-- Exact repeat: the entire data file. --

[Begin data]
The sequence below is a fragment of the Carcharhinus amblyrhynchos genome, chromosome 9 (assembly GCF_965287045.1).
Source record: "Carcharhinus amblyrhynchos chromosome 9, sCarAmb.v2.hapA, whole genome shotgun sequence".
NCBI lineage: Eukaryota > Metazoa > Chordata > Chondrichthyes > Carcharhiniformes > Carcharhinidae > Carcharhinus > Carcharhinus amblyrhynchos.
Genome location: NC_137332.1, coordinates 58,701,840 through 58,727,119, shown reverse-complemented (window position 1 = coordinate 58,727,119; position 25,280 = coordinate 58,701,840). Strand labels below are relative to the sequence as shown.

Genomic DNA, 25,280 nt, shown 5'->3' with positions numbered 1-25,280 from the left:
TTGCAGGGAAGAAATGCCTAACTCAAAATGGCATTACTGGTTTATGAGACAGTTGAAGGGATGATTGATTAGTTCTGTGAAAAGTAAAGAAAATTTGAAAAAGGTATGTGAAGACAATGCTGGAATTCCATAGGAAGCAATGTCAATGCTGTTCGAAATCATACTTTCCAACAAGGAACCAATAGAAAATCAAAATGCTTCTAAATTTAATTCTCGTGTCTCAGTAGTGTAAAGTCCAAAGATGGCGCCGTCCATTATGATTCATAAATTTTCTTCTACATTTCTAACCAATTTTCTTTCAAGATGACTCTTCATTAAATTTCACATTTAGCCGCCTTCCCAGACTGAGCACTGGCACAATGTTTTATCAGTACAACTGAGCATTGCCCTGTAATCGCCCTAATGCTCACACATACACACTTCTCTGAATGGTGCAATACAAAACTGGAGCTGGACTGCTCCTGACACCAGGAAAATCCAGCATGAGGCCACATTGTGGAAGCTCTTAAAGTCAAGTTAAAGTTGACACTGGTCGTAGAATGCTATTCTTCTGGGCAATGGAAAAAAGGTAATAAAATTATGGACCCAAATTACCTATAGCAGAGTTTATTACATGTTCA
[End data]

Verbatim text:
The sequence below is a fragment of the Carcharhinus amblyrhynchos genome, chromosome 9 (assembly GCF_965287045.1).
Source record: "Carcharhinus amblyrhynchos chromosome 9, sCarAmb.v2.hapA, whole genome shotgun sequence".
NCBI lineage: Eukaryota > Metazoa > Chordata > Chondrichthyes > Carcharhiniformes > Carcharhinidae > Carcharhinus > Carcharhinus amblyrhynchos.
Genome location: NC_137332.1, coordinates 58,701,840 through 58,727,119, shown reverse-complemented (window position 1 = coordinate 58,727,119; position 25,280 = coordinate 58,701,840). Strand labels below are relative to the sequence as shown.

Genomic DNA, 25,280 nt, shown 5'->3' with positions numbered 1-25,280 from the left:
TTGCAGGGAAGAAATGCCTAACTCAAAATGGCATTACTGGTTTATGAGACAGTTGAAGGGATGATTGATTAGTTCTGTGAAAAGTAAAGAAAATTTGAAAAAGGTATGTGAAGACAATGCTGGAATTCCATAGGAAGCAATGTCAATGCTGTTCGAAATCATACTTTCCAACAAGGAACCAATAGAAAATCAAAATGCTTCTAAATTTAATTCTCGTGTCTCAGTAGTGTAAAGTCCAAAGATGGCGCCGTCCATTATGATTCATAAATTTTCTTCTACATTTCTAACCAATTTTCTTTCAAGATGACTCTTCATTAAATTTCACATTTAGCCGCCTTCCCAGACTGAGCACTGGCACAATGTTTTATCAGTACAACTGAGCATTGCCCTGTAATCGCCCTAATGCTCACACATACACACTTCTCTGAATGGTGCAATACAAAACTGGAGCTGGACTGCTCCTGACACCAGGAAAATCCAGCATGAGGCCACATTGTGGAAGCTCTTAAAGTCAAGTTAAAGTTGACACTGGTCGTAGAATGCTATTCTTCTGGGCAATGGAAAAAAGGTAATAAAATTATGGACCCAAATTACCTATAGCAGAGTTTATTACATGTTCA